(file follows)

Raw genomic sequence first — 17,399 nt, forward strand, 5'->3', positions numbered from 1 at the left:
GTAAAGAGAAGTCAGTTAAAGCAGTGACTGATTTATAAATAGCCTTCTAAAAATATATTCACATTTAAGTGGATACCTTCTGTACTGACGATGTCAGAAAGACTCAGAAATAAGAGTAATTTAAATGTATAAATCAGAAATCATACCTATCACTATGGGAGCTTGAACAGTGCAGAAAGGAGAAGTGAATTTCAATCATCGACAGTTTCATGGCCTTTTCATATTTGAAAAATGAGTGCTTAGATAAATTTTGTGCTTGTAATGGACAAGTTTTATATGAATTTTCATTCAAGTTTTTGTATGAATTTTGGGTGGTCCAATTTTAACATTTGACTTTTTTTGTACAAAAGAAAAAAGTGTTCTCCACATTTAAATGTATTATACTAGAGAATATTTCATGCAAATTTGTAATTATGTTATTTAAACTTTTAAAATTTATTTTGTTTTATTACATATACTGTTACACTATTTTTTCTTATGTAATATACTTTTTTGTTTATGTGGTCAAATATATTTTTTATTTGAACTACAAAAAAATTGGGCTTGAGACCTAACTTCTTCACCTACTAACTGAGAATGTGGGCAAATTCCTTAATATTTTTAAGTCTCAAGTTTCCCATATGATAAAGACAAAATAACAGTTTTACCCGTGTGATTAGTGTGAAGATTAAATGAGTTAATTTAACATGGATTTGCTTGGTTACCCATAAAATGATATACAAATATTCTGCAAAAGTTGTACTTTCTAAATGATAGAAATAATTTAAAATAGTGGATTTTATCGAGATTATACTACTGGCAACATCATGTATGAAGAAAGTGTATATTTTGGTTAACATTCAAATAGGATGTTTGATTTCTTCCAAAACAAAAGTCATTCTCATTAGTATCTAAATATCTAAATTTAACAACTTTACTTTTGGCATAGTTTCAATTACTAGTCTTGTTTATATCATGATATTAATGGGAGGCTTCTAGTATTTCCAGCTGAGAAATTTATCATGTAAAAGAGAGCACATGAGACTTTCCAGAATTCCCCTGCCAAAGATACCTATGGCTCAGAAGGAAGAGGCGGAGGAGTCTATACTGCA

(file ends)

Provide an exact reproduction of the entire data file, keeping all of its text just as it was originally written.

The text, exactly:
Raw genomic sequence first — 17,399 nt, forward strand, 5'->3', positions numbered from 1 at the left:
GTAAAGAGAAGTCAGTTAAAGCAGTGACTGATTTATAAATAGCCTTCTAAAAATATATTCACATTTAAGTGGATACCTTCTGTACTGACGATGTCAGAAAGACTCAGAAATAAGAGTAATTTAAATGTATAAATCAGAAATCATACCTATCACTATGGGAGCTTGAACAGTGCAGAAAGGAGAAGTGAATTTCAATCATCGACAGTTTCATGGCCTTTTCATATTTGAAAAATGAGTGCTTAGATAAATTTTGTGCTTGTAATGGACAAGTTTTATATGAATTTTCATTCAAGTTTTTGTATGAATTTTGGGTGGTCCAATTTTAACATTTGACTTTTTTTGTACAAAAGAAAAAAGTGTTCTCCACATTTAAATGTATTATACTAGAGAATATTTCATGCAAATTTGTAATTATGTTATTTAAACTTTTAAAATTTATTTTGTTTTATTACATATACTGTTACACTATTTTTTCTTATGTAATATACTTTTTTGTTTATGTGGTCAAATATATTTTTTATTTGAACTACAAAAAAATTGGGCTTGAGACCTAACTTCTTCACCTACTAACTGAGAATGTGGGCAAATTCCTTAATATTTTTAAGTCTCAAGTTTCCCATATGATAAAGACAAAATAACAGTTTTACCCGTGTGATTAGTGTGAAGATTAAATGAGTTAATTTAACATGGATTTGCTTGGTTACCCATAAAATGATATACAAATATTCTGCAAAAGTTGTACTTTCTAAATGATAGAAATAATTTAAAATAGTGGATTTTATCGAGATTATACTACTGGCAACATCATGTATGAAGAAAGTGTATATTTTGGTTAACATTCAAATAGGATGTTTGATTTCTTCCAAAACAAAAGTCATTCTCATTAGTATCTAAATATCTAAATTTAACAACTTTACTTTTGGCATAGTTTCAATTACTAGTCTTGTTTATATCATGATATTAATGGGAGGCTTCTAGTATTTCCAGCTGAGAAATTTATCATGTAAAAGAGAGCACATGAGACTTTCCAGAATTCCCCTGCCAAAGATACCTATGGCTCAGAAGGAAGAGGCGGAGGAGTCTATACTGCA